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of being shunned or harassed.� This is due to the “stigma� he believes the community has placed against LGBT topics. Drawing from his contact with LGBT students, Mr. Bishop stated that “kids from this school who are gay feel like they have to stay in the closet.� He explains that closeted students fear “losing friends� or bringing shame to their families and would rather “wait until college� to come out completely. “There are some kids who are hurting inside, because they can’t express themselves,� Mr. Bishop said. He hoped that the school could “teach life lessons� on “different lifestyles� so that students can learn to “respect others� and feel comfortable about “expressing themselves.� One issue raised by closeted students is the frequent use of homosexual slurs in students’ conversations. Students often use words such as “gay� or “faggot� in derogatory expressions. They attach negative connotations to homosexuality in phrases like “that’s so gay�—used to express disapproval. One closeted student strongly opposed such use, saying, “I hate it. Every time I hear a friend say that, I ask them not to.� He added, “We exist, damn it.� Teachers also object to such slurs. Mr. Fornes, the current faculty advisor to Diversity Club, said, “to me that’s unacceptable.� He indicated that aside from gay slurs, he also stops his students using other slang words such as “retarded,� which is offensive to the mentally handicapped. Mr. Bishop pointed out that students would never use racial slurs against African Americans, so gay slurs are “not to be tolerated� either. Even so, students and teachers agree that the overall school attitudes towards sexuality are tolerant and supportive. HKIS is “much safer than

public schoolsâ€? in the United States, Mr. Seehafer—a former faculty advisor for the Diversity Club—stated. He cites examples of “big responsesâ€? when gay speakers were brought in to talk on stereotypes, gay marriage, and other issues. He also mentioned that the subject is “addressed in coursesâ€? such as in JRP debates and is “slipped in where it’s applicable.â€? Though some students feel more awareness is needed, Mr. Bishop said that “until students decide to do something about it—speak out and educate with more venues like the Diversity Club—the situation will probably remain the same.â€? Dr. Johnson also felt that “we don’t seem to speak a lot about sexuality within the larger and deeper conversationsâ€? and in a “school-wide forum,â€? but that he hadn’t “heard students pressing this conversation either.â€? Nonetheless, Dr. Johnson said that he has “found this community to be remarkably open.â€? He feels that school should be “a place where its safe to take risksâ€? and that “it is the role of the communityâ€? to provide a context where “students feel safe to discuss matters the larger society avoids.â€? He does not perceive that discussion about sexuality is “being silencedâ€? at all in school. A.P. psychology teacher Dr. Diehl explained that it is “pretty clearâ€? sexuality “is not a choice.â€? According to Dr. Diehl, various factors involving hormones and “prenatal developmentâ€? affect sexual orientation in the womb, and treatments that try to change sexual orientation “don’t work.â€? Dr. Diehl went on to add that LWLVGLIĂ€FXOWWRGHĂ€QHDKRPRVH[XDO as there is “a range of homosexual behaviourâ€? in different people. Moreover, in “every human culture— and lots of animal cultures—there are examples of gay behaviour.â€?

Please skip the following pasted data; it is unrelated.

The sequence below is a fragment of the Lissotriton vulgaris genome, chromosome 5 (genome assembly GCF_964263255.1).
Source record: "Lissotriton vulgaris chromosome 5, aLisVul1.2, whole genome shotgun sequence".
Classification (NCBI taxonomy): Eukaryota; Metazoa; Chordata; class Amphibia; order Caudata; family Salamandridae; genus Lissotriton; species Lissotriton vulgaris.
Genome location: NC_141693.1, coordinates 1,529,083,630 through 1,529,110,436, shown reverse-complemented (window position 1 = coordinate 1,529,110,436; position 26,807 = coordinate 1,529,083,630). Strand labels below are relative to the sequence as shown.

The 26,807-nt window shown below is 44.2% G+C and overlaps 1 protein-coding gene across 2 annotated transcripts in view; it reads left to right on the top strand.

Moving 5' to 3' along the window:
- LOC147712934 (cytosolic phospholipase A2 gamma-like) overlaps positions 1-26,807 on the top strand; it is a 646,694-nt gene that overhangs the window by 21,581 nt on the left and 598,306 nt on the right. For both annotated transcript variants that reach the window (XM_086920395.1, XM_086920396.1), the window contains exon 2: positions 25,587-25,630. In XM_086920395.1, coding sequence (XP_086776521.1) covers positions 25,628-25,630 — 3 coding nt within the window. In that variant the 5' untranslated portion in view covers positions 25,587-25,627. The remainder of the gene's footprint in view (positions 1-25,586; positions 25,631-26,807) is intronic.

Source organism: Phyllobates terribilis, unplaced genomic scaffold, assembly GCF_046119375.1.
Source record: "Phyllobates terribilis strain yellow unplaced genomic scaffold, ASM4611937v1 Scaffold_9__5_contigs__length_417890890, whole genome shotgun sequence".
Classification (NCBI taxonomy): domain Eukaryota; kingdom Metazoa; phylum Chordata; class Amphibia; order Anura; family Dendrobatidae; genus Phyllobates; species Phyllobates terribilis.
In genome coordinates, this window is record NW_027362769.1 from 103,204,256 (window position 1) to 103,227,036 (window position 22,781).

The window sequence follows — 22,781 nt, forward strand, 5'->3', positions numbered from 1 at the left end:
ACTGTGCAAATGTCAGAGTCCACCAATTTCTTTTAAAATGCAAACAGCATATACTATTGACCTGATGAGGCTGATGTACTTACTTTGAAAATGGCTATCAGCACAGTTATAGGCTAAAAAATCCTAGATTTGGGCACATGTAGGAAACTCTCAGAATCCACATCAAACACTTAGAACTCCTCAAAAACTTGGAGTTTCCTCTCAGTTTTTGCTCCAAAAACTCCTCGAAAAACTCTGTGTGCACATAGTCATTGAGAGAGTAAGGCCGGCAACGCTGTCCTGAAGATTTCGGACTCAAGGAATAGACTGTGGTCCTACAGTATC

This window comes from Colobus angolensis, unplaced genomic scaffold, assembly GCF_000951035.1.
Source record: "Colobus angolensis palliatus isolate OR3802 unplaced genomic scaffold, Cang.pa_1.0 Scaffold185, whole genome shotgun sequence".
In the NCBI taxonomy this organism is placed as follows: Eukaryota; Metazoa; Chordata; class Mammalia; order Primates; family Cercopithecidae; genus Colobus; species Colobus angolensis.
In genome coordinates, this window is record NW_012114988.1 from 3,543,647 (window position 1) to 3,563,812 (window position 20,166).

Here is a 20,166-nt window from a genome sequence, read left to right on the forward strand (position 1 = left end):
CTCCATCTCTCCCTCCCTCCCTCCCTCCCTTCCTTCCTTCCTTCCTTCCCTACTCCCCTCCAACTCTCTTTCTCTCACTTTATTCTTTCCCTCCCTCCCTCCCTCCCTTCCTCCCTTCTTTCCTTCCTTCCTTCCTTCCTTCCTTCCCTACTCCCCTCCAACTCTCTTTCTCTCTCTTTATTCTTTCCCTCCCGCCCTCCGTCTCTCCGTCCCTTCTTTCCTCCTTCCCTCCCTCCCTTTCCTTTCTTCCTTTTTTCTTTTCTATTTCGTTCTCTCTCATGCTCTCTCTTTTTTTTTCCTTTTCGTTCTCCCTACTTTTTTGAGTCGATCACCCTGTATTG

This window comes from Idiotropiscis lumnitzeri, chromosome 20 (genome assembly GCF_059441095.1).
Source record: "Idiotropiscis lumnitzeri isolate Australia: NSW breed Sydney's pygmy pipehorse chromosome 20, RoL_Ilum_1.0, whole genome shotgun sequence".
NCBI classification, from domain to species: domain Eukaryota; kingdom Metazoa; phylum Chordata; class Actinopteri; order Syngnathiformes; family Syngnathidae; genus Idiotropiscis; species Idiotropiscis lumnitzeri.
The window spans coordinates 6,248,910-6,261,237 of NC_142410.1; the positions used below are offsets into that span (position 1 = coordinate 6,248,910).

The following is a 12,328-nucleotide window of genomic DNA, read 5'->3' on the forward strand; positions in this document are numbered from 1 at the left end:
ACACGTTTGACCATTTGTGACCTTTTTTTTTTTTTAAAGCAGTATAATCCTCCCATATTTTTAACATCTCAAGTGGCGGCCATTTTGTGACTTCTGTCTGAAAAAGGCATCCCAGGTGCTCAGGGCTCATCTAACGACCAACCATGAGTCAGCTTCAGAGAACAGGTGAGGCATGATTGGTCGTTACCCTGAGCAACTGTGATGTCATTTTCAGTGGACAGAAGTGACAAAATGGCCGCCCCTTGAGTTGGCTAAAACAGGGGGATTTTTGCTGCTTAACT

DECEMBER 2011

BY RADHIKA JHUNJHNUWALA Being a vegetarian in Hong Kong can be frustrating. $VRQHP\VHOILWKDVDOZD\VEHHQKDUGIRUPHWRĂ€QGUHVtaurants with the perfect combination of quality, variety, and ambiance. However, Pure Veggie House has just that. Located in Coda Plaza, Midlevels, it is a paradise for WKRVHZKRDUHRQWKHTXHVWWRĂ€QGDĂ DZOHVVYHJHWDULDQ restaurant. As a Buddhist Chinese restaurant, the food that this UHVWDXUDQWVHUYHVUHWDLQVLWV%XGGKLVWĂ DYRUVDQGXVHV sauces, broths, and organic ingredients that mix well with each dish. The dishes consist of steamed dim sum, soup, rice, noodles, deep fried pastries, and desserts. Although it may seem as if ordering one dish from each category may be too much, the servings can be easily shared between two to three people. The price is also low, with an average meal between three people costing $153. The restaurant has gone for a natural look, with green tablecloths enveloping wooden tables and statues covering the walls. There are also traditional low tables, where diners take off their shoes and sit on cushions on WKHĂ RRU)HOORZYHJHWDULDQ)HOLFLD7VDRFRPPHQWHG “as soon as I set foot in the restaurant, it seemed as if I had entered an area of relaxation and serenity.â€? Although the food and atmosphere is good, the service can sometimes be slow, which hinders the overall worth of the restaurant. A dish worth ordering is the fried rice with vegetarian mince, for $68. It may not look like much, but the taste trumps the plainness of the appearance. Filled with tiny mock-meat-bean-curd-slices, carrots, and beans, WKHIULHGULFHLVIUHVKDQGĂ XII\7KLVJRHVZHOOZLWKWKH noodles in soup ($19), the broth being the ideal fusion of peanut and sesame — something you can also solely drink. The pan-fried bean curd sheet is tangy and peppery, with a crispy outside and chewy inside. Overall, Pure Veggie House is a must-go for vegetarians and meat-eaters alike. It is the ultimate destination to taste authentic Buddhist Chinese cuisine. After all, who doesn’t enjoy a delicious meal with peaceful surroundings in the midst of the chaos of Hong Kong?

Pure Veggie House 3/F, Coda Plaza, 51 Garden Road, Central 852-2525-0552